RE: The end of Apocalypses?

From: Joseph Sterlynne (
Date: Thu Feb 03 2000 - 09:23:04 MST

>He opined that popular predictions of the apocalypse, the Rapture, the
>End of the World, tend to peter out after 2000. In fact, there are no
>religious -- presumably he meant Christian -- predictions of the end of
>the world with deadlines after 2012.

The obvious response to this is a reminder that religions have always
had apocalyptic expectations and mythology---long before, of course, we
approached the year 2000 on a standard calendar. They faded, were
revised, or whatever but the apocalyptic inclination persisted. With
Christianity particularly intense periods of apocalyptic fervor have
appeared and disappeared; these sometimes centered on dates (for
example, the years 666 and 1000) which, of course, passed without

Magic dates don't always have to be the focus, though. Consider the
Millerites, a vocal Christian sect which was absolutely sure for some
reason that the Rapture would occur on a particular date in 1843, then,
when nothing happened, in 1844. After a while some people stopped
listening and the Millerites, fragmenting, learned to not be so
specific. . . .

>But the point that interests me is that if the Christians stop jumping
>up and down shrieking "the sky is falling!" because they're run out of
>messianic deadlines, politics and cultural life will take an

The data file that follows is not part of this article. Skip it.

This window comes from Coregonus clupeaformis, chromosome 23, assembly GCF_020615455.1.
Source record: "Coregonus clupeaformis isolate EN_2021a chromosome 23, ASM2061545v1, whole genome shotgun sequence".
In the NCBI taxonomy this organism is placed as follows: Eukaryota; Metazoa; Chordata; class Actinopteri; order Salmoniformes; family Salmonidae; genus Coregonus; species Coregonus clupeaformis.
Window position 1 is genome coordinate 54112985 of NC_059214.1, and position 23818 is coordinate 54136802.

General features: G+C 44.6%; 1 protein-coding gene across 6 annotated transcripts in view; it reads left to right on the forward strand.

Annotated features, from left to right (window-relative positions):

>interesting turn.

Doubtful. If they move away from immediate millenarianism it won't be
because they've given up on the basic idea. Same for the possibility
that they accept certain technologies---some religious people have
accepted new technologies in the past because they become ubiquitous and
part of the culture's fabric. Many devout Christians today accept
bicycles, movies, and various basic facts about medicine and astronomy
even though these things were once considered abhorrences or heresies by
some. Certain technologies, however, such as the ones we are expecting,
challenge religious assumptions more substantially than your average
Twentieth-century appliances.

The (S/s)ingularity, of course, is a notion which has many of the
qualities of a classic apocalyptic program. All the religious believers
assure us that their apocalypse is the true one and that yes, this time
it really will happen. Those of us expecting a singularity or something
like one say the same thing. But we probably really are right. At the
very least we have a chance of being right.

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